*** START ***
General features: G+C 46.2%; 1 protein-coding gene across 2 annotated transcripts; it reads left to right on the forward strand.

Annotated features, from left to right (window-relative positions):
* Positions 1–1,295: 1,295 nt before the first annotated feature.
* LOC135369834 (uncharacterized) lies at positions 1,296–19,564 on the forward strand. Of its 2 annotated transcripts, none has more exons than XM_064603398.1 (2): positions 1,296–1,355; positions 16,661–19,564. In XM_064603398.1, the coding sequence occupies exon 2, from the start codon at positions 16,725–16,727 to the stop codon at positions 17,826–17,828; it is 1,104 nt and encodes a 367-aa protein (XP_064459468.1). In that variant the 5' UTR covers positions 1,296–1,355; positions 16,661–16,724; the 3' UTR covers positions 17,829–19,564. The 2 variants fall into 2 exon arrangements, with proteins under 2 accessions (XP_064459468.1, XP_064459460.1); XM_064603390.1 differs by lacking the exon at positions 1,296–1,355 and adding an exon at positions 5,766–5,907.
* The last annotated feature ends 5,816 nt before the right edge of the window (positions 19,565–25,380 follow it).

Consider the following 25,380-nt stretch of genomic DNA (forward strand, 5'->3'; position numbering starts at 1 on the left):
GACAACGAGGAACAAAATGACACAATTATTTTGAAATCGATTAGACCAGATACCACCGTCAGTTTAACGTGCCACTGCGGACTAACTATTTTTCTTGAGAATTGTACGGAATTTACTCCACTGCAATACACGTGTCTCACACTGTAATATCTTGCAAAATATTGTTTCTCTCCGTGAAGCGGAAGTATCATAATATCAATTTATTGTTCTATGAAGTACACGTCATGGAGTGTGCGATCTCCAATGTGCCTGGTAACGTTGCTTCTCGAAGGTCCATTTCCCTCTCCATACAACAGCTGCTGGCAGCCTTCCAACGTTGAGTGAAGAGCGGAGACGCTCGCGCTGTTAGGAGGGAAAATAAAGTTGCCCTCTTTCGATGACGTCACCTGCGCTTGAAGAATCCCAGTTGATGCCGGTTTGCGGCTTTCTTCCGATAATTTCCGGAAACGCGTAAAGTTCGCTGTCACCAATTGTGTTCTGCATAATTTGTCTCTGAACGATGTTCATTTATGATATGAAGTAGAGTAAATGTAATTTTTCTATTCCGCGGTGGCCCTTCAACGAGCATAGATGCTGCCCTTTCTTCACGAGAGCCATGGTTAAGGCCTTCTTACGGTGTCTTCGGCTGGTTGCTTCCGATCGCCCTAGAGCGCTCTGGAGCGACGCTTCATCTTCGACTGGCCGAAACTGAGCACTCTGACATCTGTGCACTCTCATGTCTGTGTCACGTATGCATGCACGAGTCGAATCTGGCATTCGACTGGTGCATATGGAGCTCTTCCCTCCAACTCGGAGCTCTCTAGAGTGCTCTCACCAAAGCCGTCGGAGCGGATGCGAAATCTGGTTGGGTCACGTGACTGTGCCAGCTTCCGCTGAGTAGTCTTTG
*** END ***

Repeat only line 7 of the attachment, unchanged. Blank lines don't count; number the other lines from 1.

GACAACGAGGAACAAAATGACACAATTATTTTGAAATCGATTAGACCAGATACCACCGTCAGTTTAACGTGCCACTGCGGACTAACTATTTTTCTTGAGAATTGTACGGAATTTACTCCACTGCAATACACGTGTCTCACACTGTAATATCTTGCAAAATATTGTTTCTCTCCGTGAAGCGGAAGTATCATAATATCAATTTATTGTTCTATGAAGTACACGTCATGGAGTGTGCGATCTCCAATGTGCCTGGTAACGTTGCTTCTCGAAGGTCCATTTCCCTCTCCATACAACAGCTGCTGGCAGCCTTCCAACGTTGAGTGAAGAGCGGAGACGCTCGCGCTGTTAGGAGGGAAAATAAAGTTGCCCTCTTTCGATGACGTCACCTGCGCTTGAAGAATCCCAGTTGATGCCGGTTTGCGGCTTTCTTCCGATAATTTCCGGAAACGCGTAAAGTTCGCTGTCACCAATTGTGTTCTGCATAATTTGTCTCTGAACGATGTTCATTTATGATATGAAGTAGAGTAAATGTAATTTTTCTATTCCGCGGTGGCCCTTCAACGAGCATAGATGCTGCCCTTTCTTCACGAGAGCCATGGTTAAGGCCTTCTTACGGTGTCTTCGGCTGGTTGCTTCCGATCGCCCTAGAGCGCTCTGGAGCGACGCTTCATCTTCGACTGGCCGAAACTGAGCACTCTGACATCTGTGCACTCTCATGTCTGTGTCACGTATGCATGCACGAGTCGAATCTGGCATTCGACTGGTGCATATGGAGCTCTTCCCTCCAACTCGGAGCTCTCTAGAGTGCTCTCACCAAAGCCGTCGGAGCGGATGCGAAATCTGGTTGGGTCACGTGACTGTGCCAGCTTCCGCTGAGTAGTCTTTG